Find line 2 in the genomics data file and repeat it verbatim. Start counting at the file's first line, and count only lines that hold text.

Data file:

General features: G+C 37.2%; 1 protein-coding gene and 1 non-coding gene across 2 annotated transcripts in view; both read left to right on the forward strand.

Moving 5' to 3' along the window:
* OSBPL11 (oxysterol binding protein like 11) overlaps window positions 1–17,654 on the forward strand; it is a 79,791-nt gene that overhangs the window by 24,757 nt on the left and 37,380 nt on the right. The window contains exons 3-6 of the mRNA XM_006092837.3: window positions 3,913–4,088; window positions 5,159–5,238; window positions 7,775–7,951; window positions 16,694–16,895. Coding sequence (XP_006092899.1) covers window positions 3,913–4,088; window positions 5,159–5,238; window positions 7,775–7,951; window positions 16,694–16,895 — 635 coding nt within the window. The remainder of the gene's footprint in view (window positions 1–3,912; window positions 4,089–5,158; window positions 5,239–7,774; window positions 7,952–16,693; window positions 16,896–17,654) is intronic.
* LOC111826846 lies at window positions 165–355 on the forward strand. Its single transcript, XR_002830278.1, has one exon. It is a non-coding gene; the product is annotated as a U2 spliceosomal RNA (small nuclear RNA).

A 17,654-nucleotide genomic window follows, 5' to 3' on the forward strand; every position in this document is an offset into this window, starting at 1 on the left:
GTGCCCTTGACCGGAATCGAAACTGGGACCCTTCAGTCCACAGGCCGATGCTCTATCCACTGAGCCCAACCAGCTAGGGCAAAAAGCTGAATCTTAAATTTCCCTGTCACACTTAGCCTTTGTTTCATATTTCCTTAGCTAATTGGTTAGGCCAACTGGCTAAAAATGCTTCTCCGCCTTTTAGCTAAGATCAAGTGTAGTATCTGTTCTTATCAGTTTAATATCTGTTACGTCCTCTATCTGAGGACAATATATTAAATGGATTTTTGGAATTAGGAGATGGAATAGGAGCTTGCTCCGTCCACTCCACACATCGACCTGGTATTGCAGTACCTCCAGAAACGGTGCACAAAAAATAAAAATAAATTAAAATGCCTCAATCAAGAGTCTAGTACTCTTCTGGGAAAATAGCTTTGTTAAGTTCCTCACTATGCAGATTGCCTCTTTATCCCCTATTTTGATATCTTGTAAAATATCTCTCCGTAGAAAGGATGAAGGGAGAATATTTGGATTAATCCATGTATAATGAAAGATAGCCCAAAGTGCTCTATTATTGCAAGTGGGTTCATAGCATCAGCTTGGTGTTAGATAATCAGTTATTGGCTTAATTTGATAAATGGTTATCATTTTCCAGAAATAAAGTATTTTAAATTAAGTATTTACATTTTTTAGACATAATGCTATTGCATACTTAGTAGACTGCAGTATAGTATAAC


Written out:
Moving 5' to 3' along the window: